Nepal pledges to improve climbing conditions, assure safety on Everest to bring back climbers



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KATHMANDU, Nepal — Nepal is improving its weather forecasting, stepping up security and promising swift rescues if needed during the upcoming climbing season on Everest in an attempt to recover from the worst mountaineering disaster on the world's highest peak last year.

Fees for individual climbers will also be cut to lure back climbers after last year's season was abandoned due to grief and safety concerns following an avalanche near base camp last April that killed 16 local guides.

For the three-month climbing season that begins in March, the government will ensure safer conditions for both international climbers and Nepalese guides and will set up a camp for officials at base camp, the chief of Nepal's Mountaineering Department Puspa Raj Katuwal said Monday.

"We are working on plans to improve the conditions on the mountain this year. We are setting up a full-time office tent at the base camp which will have our officials throughout the climbing season," Katuwal said.

That would allow the officials to quickly respond to any problem on the 8,850-meter (29,035-foot) mountain. They would also provide security, settle disputes among climbers and monitor the activities of the hundreds of climbers and guides at the base camp.

The Nepalese government has been criticized for not having a presence at the base camp and doing too little despite earning millions in permit fees.

The national weather service will provide forecasts for Everest for the officials to release at the base camp. The officials will also monitor the amount of garbage taken by climbers down the mountain. Left-behind garbage has become a problem in recent years.

Katuwal said he was confident that climbers would return to Everest, especially because of the slashed permit fees, which will cost $11,000 per climber this year for permission to climb Everest, down from $25,000.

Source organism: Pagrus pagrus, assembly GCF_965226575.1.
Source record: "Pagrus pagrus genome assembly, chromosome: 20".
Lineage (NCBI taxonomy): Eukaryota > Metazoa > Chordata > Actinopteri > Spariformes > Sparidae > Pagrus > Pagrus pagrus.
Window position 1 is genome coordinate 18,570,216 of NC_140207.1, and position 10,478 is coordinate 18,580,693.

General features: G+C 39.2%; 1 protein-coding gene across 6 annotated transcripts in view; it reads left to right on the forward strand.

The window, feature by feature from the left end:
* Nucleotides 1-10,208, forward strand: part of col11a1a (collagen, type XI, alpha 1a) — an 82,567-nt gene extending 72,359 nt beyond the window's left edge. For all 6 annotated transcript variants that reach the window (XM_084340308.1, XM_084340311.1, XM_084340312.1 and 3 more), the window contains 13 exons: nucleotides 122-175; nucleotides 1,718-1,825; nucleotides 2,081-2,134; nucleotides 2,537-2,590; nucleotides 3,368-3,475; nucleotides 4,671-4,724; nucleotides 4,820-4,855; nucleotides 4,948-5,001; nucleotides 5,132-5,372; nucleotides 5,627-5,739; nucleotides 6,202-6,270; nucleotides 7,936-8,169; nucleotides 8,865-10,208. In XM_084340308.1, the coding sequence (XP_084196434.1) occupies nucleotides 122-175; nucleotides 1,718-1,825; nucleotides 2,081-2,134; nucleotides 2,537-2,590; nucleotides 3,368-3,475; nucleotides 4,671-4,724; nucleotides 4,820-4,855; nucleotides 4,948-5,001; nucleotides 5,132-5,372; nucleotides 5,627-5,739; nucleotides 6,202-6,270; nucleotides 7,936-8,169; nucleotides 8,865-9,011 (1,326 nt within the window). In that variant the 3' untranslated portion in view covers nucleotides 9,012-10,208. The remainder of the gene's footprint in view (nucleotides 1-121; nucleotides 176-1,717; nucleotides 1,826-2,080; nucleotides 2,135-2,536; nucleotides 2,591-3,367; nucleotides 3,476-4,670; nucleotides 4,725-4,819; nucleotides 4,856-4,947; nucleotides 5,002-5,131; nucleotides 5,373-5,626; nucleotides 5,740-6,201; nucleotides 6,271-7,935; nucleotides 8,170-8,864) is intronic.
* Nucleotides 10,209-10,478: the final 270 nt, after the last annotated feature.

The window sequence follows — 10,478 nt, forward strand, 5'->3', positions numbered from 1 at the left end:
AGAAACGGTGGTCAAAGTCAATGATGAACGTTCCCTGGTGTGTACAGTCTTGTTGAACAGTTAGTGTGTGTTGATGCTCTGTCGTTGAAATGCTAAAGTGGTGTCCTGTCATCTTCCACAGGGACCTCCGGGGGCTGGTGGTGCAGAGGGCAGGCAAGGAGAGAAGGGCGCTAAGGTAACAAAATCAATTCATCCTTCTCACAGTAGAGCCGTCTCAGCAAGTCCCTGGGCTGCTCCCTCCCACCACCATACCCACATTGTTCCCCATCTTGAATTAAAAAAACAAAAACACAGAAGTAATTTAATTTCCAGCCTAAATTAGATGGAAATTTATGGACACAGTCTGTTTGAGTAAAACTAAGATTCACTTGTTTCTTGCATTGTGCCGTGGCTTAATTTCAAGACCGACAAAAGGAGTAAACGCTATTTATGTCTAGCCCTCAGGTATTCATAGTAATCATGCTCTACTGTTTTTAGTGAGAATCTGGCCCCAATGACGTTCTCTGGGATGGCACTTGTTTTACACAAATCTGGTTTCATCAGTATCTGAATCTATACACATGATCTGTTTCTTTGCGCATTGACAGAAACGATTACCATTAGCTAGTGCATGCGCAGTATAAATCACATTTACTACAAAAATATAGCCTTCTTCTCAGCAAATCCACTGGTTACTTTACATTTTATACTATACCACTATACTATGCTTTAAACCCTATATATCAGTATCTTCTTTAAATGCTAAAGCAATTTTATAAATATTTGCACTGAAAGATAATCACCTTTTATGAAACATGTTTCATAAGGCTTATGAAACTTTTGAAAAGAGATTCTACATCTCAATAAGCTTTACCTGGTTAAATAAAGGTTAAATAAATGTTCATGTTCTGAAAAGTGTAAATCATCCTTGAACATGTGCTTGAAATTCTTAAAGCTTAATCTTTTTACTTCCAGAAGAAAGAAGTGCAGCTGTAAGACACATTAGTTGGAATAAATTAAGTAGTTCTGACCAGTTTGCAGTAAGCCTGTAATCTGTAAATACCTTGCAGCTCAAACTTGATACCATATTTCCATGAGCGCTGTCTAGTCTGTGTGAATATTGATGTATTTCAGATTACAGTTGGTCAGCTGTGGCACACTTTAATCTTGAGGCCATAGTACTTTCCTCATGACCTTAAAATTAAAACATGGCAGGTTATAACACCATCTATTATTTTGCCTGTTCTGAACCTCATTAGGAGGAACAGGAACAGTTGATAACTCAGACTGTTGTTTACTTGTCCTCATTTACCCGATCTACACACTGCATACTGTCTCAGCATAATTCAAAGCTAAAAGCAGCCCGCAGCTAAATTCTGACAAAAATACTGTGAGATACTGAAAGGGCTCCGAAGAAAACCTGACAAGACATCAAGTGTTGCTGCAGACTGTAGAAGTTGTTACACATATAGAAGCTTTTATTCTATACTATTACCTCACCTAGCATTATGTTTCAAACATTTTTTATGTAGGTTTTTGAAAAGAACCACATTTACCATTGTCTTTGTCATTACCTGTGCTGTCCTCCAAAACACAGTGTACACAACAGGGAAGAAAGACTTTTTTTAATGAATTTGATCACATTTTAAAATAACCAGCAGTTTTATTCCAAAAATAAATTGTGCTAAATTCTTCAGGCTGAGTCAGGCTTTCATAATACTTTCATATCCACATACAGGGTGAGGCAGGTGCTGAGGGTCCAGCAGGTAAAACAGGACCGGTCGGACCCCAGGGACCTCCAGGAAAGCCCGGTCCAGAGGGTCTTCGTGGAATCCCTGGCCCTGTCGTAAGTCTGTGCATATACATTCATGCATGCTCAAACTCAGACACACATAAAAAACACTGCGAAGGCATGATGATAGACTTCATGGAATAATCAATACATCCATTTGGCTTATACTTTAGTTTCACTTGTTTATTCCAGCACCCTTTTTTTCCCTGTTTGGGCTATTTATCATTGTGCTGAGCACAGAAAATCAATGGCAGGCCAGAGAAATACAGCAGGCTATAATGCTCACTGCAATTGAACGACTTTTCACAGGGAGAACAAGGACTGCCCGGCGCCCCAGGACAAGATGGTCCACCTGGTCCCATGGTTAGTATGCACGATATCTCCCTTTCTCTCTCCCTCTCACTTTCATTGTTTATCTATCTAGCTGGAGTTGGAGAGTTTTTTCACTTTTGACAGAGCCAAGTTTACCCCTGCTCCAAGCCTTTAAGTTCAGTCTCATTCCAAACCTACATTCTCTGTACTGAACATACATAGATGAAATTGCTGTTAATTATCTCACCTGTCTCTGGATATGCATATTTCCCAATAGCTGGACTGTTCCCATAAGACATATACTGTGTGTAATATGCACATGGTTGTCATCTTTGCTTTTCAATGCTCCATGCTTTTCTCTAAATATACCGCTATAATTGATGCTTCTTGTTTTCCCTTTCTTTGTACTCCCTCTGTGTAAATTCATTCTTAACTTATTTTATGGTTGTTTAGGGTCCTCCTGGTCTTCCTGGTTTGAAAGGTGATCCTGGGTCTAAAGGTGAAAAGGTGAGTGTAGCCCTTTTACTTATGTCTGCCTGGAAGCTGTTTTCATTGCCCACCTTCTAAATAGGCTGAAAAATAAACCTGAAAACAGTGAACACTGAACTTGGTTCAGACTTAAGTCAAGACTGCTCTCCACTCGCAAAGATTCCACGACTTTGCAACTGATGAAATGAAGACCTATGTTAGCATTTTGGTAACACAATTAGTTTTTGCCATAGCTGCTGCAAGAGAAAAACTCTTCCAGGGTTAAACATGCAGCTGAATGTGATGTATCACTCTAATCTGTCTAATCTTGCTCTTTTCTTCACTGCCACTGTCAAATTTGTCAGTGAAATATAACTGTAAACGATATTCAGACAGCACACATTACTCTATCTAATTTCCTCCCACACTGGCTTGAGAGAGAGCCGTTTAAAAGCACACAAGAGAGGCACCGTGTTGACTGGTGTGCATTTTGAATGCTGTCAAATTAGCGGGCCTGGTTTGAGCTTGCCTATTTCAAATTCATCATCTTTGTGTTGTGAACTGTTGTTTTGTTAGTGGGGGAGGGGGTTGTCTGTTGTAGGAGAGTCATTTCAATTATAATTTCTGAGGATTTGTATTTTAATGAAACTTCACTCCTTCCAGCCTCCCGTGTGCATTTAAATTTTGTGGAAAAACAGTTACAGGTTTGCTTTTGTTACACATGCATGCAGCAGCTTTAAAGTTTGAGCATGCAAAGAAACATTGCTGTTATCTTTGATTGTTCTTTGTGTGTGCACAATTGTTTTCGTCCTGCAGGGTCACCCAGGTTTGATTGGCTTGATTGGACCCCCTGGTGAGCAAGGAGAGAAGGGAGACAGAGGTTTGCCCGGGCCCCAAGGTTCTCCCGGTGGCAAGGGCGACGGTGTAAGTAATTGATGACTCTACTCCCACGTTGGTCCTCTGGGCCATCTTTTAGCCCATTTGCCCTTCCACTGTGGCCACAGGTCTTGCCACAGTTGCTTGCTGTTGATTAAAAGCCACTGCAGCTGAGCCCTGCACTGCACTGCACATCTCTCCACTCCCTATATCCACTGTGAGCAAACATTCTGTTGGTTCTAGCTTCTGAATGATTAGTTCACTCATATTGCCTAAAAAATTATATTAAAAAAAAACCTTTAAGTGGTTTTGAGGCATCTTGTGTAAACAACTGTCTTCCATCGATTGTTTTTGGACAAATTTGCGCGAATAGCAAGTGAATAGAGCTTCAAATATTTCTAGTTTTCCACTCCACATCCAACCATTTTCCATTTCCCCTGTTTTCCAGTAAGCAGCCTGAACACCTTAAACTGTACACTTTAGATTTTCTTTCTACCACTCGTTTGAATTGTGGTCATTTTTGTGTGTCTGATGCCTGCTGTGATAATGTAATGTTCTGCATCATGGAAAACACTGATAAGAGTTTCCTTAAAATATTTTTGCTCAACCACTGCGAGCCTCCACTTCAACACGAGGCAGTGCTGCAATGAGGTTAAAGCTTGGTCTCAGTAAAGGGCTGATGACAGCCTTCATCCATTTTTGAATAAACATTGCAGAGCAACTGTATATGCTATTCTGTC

The moves come after one major expedition company announced that it was ceasing operations on Everest's southern side, which is in Nepal, and shifting to the northern face, in China.

Adrian Ballinger of California-based Alpenglow Expeditions said their decision was based on concerns and fear of the dangers on the treacherous Khumbu Icefall section of the climb, where the avalanche last year hit Sherpa guides who were hauling gear between camps.

"The risk has become truly too great," Ballinger said in a telephone interview.

He said there were too many people on the mountain without climbing experience and that Nepal should have regulations requiring climbers to have high-altitude experience before being issued a climbing permit.

The load carried by the porters and guides should also be drastically reduced.

"There is no need for dining tables or heaters at Camp 2," he said, adding that a highly funded and trained rescue team should be at the base camp to respond when needed.

More than 4,000 climbers have scaled Everest but hundreds have died attempting to climb it.

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